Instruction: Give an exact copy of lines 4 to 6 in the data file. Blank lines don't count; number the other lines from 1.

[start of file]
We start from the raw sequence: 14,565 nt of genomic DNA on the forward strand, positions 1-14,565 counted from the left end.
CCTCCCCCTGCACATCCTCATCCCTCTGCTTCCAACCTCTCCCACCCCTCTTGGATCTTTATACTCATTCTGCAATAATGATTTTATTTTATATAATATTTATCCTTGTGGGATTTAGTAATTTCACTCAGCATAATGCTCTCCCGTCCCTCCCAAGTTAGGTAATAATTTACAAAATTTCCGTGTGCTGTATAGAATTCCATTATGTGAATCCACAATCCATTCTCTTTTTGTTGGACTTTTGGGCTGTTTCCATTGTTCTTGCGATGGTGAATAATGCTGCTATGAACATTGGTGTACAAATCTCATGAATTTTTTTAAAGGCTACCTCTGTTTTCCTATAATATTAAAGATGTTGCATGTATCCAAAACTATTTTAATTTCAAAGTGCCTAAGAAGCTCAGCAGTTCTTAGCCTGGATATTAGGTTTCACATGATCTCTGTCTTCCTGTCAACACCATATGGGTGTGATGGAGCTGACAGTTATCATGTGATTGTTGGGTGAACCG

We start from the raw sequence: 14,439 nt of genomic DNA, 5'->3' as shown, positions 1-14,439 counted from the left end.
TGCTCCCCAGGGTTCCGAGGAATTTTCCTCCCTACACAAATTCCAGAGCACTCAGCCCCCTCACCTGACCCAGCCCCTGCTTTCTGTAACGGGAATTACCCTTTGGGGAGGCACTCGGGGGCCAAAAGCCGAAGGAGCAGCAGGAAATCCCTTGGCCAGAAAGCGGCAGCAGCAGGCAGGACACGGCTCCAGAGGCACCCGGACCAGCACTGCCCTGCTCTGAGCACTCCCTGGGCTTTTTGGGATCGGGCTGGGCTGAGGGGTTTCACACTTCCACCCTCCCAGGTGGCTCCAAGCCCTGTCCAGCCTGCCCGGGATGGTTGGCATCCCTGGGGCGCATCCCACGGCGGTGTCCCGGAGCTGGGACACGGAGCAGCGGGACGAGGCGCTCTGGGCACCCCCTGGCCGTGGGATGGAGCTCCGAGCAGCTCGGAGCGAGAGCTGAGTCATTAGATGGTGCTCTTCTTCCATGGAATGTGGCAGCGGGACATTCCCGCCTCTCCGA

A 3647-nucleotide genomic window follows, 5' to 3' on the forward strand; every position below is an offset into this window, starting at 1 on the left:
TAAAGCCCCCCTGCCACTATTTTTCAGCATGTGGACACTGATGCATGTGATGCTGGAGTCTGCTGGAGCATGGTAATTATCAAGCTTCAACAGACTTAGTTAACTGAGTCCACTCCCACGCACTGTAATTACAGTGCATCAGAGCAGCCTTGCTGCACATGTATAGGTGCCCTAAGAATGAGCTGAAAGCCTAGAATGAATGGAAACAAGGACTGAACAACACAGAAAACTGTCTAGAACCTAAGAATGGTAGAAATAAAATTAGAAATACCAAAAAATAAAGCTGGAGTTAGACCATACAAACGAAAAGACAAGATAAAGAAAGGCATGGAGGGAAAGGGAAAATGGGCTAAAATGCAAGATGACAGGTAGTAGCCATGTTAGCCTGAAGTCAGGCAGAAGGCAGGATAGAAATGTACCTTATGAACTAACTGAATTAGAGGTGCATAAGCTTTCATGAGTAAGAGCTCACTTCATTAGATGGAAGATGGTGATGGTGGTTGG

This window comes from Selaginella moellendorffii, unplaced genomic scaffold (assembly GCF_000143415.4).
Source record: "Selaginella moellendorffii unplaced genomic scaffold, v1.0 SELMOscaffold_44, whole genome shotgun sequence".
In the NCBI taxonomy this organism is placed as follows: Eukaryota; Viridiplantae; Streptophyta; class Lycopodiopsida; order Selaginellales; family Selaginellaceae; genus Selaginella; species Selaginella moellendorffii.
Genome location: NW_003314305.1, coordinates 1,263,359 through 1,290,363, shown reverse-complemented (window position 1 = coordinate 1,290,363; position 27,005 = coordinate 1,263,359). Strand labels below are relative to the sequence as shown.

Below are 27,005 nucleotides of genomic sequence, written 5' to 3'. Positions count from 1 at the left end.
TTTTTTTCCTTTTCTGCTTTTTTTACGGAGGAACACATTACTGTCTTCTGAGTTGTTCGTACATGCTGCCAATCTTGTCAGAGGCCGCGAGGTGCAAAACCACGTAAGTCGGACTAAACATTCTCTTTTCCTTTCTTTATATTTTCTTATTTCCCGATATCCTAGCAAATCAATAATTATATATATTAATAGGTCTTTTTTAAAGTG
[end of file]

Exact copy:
TGCTCCCCAGGGTTCCGAGGAATTTTCCTCCCTACACAAATTCCAGAGCACTCAGCCCCCTCACCTGACCCAGCCCCTGCTTTCTGTAACGGGAATTACCCTTTGGGGAGGCACTCGGGGGCCAAAAGCCGAAGGAGCAGCAGGAAATCCCTTGGCCAGAAAGCGGCAGCAGCAGGCAGGACACGGCTCCAGAGGCACCCGGACCAGCACTGCCCTGCTCTGAGCACTCCCTGGGCTTTTTGGGATCGGGCTGGGCTGAGGGGTTTCACACTTCCACCCTCCCAGGTGGCTCCAAGCCCTGTCCAGCCTGCCCGGGATGGTTGGCATCCCTGGGGCGCATCCCACGGCGGTGTCCCGGAGCTGGGACACGGAGCAGCGGGACGAGGCGCTCTGGGCACCCCCTGGCCGTGGGATGGAGCTCCGAGCAGCTCGGAGCGAGAGCTGAGTCATTAGATGGTGCTCTTCTTCCATGGAATGTGGCAGCGGGACATTCCCGCCTCTCCGA

A 3647-nucleotide genomic window follows, 5' to 3' on the forward strand; every position below is an offset into this window, starting at 1 on the left:
TAAAGCCCCCCTGCCACTATTTTTCAGCATGTGGACACTGATGCATGTGATGCTGGAGTCTGCTGGAGCATGGTAATTATCAAGCTTCAACAGACTTAGTTAACTGAGTCCACTCCCACGCACTGTAATTACAGTGCATCAGAGCAGCCTTGCTGCACATGTATAGGTGCCCTAAGAATGAGCTGAAAGCCTAGAATGAATGGAAACAAGGACTGAACAACACAGAAAACTGTCTAGAACCTAAGAATGGTAGAAATAAAATTAGAAATACCAAAAAATAAAGCTGGAGTTAGACCATACAAACGAAAAGACAAGATAAAGAAAGGCATGGAGGGAAAGGGAAAATGGGCTAAAATGCAAGATGACAGGTAGTAGCCATGTTAGCCTGAAGTCAGGCAGAAGGCAGGATAGAAATGTACCTTATGAACTAACTGAATTAGAGGTGCATAAGCTTTCATGAGTAAGAGCTCACTTCATTAGATGGAAGATGGTGATGGTGGTTGG